The largesse (largeness?) of spring.

FPPCNormandeau

Infinity is just so big that by comparison bigness itself looks really titchy.

~Douglas Adams, The Restaurant at the End of the Universe 

O riotous spring!  My hayfever has hayfever, and the three of us (because of course the two hayfevers are their own monstrous entities) have a cold on top of it all.

But it’s cause for celebration! Why, you may ask? Well, let me tell you:

  1. I’m fairly certain I’m a walking medical miracle. I mean, hayfever + hayfever + cold and I’m still functioning-ish? My allergist needs to get on publishing that research – he could be retiring to the Caymans in no time.
  2. Although it’s probably reasonable to state that we had a more “accurate” winter than we usually do (lots of cold and snow versus a ton of Chinooks and dry, exposed earth), it felt impossibly huge and long and draggy and we. are. officially. (probably. sort. of. maybe). done. with. it.
  3. The photo says it all. The Prairie crocuses are blooming like mad all over the sunny slopes and despite the incessant sneezing and sniffling, life is pretty awesome.

 

16 thoughts on “The largesse (largeness?) of spring.

  1. I hear you, sister. It was a long, hard winter (by modern standards) and to get hayfever and a cold at the end of it is hard. Mind you, those crocuses are pretty. Take good care of yourself, okay? I’m getting ready for the royal wedding…. big smile.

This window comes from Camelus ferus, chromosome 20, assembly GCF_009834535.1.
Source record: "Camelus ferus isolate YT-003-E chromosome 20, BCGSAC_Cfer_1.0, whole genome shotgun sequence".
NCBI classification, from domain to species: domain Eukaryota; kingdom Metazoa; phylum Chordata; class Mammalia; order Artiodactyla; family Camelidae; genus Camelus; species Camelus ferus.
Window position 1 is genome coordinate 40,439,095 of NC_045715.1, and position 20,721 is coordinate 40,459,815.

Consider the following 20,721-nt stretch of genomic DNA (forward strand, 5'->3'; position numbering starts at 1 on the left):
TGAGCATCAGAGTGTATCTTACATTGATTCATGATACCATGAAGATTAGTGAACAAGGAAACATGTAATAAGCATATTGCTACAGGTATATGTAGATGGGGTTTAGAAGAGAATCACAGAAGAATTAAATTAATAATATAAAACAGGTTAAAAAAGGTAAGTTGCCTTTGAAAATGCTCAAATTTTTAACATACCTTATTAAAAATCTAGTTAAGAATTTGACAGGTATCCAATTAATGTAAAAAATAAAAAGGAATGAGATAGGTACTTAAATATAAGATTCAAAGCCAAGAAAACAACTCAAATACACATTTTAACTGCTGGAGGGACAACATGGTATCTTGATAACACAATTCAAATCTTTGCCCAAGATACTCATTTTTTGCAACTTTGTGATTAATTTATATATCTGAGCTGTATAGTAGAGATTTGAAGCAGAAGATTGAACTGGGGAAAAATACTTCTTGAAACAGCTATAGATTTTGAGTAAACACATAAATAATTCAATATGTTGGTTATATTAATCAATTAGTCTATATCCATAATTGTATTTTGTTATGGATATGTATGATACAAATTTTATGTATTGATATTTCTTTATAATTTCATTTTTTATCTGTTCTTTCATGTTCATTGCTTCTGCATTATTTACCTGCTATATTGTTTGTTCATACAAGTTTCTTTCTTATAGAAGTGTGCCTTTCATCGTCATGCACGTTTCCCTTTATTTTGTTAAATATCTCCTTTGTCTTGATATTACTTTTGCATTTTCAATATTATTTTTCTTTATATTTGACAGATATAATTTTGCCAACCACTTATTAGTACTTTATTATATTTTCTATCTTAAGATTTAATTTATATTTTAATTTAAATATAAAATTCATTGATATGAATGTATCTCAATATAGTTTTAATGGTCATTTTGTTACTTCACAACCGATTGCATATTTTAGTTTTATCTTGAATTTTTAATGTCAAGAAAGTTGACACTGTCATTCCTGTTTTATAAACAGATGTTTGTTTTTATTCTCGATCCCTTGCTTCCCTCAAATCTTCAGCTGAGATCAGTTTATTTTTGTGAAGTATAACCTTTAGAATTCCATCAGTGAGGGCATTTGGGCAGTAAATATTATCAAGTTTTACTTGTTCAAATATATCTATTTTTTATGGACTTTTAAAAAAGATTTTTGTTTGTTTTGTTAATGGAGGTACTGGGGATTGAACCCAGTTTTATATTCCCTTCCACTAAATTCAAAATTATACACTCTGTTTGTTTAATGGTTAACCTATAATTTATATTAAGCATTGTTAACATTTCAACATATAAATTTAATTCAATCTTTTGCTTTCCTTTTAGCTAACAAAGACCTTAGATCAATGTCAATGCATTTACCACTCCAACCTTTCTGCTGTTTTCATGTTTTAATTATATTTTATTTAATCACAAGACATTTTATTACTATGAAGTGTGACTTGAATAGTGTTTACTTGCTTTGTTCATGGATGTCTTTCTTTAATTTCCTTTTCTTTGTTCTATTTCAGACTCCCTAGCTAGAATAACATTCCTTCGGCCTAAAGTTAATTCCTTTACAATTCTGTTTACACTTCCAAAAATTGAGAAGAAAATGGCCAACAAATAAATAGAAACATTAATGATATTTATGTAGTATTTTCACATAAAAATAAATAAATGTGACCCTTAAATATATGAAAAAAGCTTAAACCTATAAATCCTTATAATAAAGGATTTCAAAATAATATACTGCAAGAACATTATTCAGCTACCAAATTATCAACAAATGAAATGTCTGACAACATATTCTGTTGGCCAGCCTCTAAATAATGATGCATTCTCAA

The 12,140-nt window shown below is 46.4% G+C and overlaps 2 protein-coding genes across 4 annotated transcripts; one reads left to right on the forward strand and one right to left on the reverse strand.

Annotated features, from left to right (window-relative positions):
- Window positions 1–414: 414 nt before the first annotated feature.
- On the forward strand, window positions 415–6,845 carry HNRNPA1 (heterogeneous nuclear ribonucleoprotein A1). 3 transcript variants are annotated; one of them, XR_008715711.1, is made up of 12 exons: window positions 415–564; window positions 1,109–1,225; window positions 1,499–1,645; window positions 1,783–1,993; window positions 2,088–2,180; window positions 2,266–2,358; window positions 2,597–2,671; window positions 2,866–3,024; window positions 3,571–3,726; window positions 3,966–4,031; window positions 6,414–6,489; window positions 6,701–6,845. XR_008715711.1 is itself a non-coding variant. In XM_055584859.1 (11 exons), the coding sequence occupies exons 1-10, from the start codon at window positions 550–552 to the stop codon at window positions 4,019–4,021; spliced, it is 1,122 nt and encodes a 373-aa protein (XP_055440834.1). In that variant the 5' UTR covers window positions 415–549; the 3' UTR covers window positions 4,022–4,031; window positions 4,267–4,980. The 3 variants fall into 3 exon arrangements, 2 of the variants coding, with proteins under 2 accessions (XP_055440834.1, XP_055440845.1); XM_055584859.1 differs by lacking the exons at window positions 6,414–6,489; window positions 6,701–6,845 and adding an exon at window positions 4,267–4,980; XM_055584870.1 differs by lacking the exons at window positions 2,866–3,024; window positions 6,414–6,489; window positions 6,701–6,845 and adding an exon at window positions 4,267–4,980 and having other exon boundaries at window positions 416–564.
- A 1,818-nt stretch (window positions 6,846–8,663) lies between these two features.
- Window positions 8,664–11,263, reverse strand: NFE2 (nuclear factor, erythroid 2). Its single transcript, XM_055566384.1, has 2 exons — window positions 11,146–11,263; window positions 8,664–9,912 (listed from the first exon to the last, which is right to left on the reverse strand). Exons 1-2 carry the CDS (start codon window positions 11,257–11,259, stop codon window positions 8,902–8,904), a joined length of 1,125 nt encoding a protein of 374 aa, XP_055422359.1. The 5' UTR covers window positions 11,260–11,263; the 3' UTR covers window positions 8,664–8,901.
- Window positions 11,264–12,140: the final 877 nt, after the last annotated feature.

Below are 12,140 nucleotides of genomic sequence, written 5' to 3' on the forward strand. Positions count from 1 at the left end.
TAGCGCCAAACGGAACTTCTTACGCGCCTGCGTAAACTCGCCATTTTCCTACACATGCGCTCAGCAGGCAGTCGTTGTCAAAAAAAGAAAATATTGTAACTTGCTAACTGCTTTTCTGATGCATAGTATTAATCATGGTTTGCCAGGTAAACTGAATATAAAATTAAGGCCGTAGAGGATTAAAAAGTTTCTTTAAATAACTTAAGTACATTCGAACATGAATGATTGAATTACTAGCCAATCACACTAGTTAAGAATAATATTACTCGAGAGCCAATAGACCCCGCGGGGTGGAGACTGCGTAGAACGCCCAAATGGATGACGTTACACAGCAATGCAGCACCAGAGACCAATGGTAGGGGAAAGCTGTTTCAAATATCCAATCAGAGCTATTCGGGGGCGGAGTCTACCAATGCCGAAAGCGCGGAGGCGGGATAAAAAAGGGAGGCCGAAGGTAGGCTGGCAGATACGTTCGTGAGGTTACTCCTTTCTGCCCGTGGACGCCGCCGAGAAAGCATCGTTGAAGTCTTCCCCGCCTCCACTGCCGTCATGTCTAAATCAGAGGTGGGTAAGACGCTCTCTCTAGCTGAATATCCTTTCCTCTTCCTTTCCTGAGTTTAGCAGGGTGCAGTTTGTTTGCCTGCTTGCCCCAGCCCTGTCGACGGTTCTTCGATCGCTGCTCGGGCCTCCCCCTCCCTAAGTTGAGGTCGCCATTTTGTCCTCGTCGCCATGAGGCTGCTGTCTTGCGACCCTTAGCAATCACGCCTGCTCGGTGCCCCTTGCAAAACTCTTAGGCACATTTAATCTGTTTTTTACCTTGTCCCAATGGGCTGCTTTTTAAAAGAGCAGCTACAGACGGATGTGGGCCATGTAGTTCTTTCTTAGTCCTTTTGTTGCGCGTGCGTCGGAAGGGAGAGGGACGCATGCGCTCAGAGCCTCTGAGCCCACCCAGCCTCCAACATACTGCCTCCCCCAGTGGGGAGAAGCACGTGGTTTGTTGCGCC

2. It’s awesome to be out in the garden again. I heard the pollen is hanging on cause winter was so long. I am just happy to be warm and among flowers again. The poached egg plants are very hearty this year. They will be planted soon.

    Jean

  3. I’m so very sorry! I’m a very lucky not to have allergies except on a rare occasion. And then a cold too. You at least have a wonderful sense of humor about it. I hope you feel better soon.

  4. All around the world people have been complaining about pollen this year. Ours start earlier down on the Gulf, so we are done. I never saw wild crocuses. Are they as big as domestic ones and do they go any further south, as northern US?

    • There’s a bit of a name-game with this particular plant, as it’s not a true crocus – it’s that common name thing again, sigh…. It’s actually an anemone (Anemone patens, syn. Pulsatilla patens). You will find them in Montana, for sure, and apparently they are the floral symbol of South Dakota. They’re probably found in a few other northern States as well. In some of my other posts about them, I’ve mentioned the botanical name but I failed to do so in this post (must have been the whammy of the cold and the hayfever!). But that can get confusing, so I need to keep on it for the future.

      And they are about the size of the cultivated true crocus, not much larger. After the blooms are spent, the flowering stems shoot up a couple of inches so that the silky seed heads are borne much higher than the ground, I’m sure that helps with seed dispersal.

  5. I am so pleased that Spring has arrived at last and that your crocuses are blooming again. However, I am sorry you have double hayfever and a cold as well! My hayfever is troubling me at present and I have an irritating cough but I am happy to see all the spring flowers and the new leaves on the trees!

  6. Thank you so very much to everyone for your comments and encouragement on this post – I’ve been massively swamped with work so was unable to reply individually to you in a timely manner, but I wanted to let you all know that I really appreciate your kindness and thoughtfulness!

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